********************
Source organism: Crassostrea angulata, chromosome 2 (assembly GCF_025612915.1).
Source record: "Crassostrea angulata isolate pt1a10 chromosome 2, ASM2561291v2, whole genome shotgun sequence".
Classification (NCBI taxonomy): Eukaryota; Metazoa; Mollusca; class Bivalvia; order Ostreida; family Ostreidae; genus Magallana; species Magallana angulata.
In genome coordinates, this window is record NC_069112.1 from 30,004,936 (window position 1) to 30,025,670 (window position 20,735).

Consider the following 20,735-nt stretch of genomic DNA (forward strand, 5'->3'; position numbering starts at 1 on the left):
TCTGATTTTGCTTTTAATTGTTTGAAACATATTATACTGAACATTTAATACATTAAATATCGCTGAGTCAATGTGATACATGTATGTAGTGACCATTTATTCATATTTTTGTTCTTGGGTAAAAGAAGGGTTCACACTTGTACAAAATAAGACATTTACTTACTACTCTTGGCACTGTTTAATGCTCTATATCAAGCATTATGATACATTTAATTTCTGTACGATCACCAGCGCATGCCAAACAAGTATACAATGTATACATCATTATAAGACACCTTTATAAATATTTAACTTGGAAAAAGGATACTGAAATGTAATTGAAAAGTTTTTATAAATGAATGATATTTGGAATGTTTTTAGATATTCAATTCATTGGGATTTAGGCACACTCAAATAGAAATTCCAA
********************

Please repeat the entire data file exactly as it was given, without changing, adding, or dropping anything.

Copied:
Source organism: Crassostrea angulata, chromosome 2 (assembly GCF_025612915.1).
Source record: "Crassostrea angulata isolate pt1a10 chromosome 2, ASM2561291v2, whole genome shotgun sequence".
Classification (NCBI taxonomy): Eukaryota; Metazoa; Mollusca; class Bivalvia; order Ostreida; family Ostreidae; genus Magallana; species Magallana angulata.
In genome coordinates, this window is record NC_069112.1 from 30,004,936 (window position 1) to 30,025,670 (window position 20,735).

Consider the following 20,735-nt stretch of genomic DNA (forward strand, 5'->3'; position numbering starts at 1 on the left):
TCTGATTTTGCTTTTAATTGTTTGAAACATATTATACTGAACATTTAATACATTAAATATCGCTGAGTCAATGTGATACATGTATGTAGTGACCATTTATTCATATTTTTGTTCTTGGGTAAAAGAAGGGTTCACACTTGTACAAAATAAGACATTTACTTACTACTCTTGGCACTGTTTAATGCTCTATATCAAGCATTATGATACATTTAATTTCTGTACGATCACCAGCGCATGCCAAACAAGTATACAATGTATACATCATTATAAGACACCTTTATAAATATTTAACTTGGAAAAAGGATACTGAAATGTAATTGAAAAGTTTTTATAAATGAATGATATTTGGAATGTTTTTAGATATTCAATTCATTGGGATTTAGGCACACTCAAATAGAAATTCCAA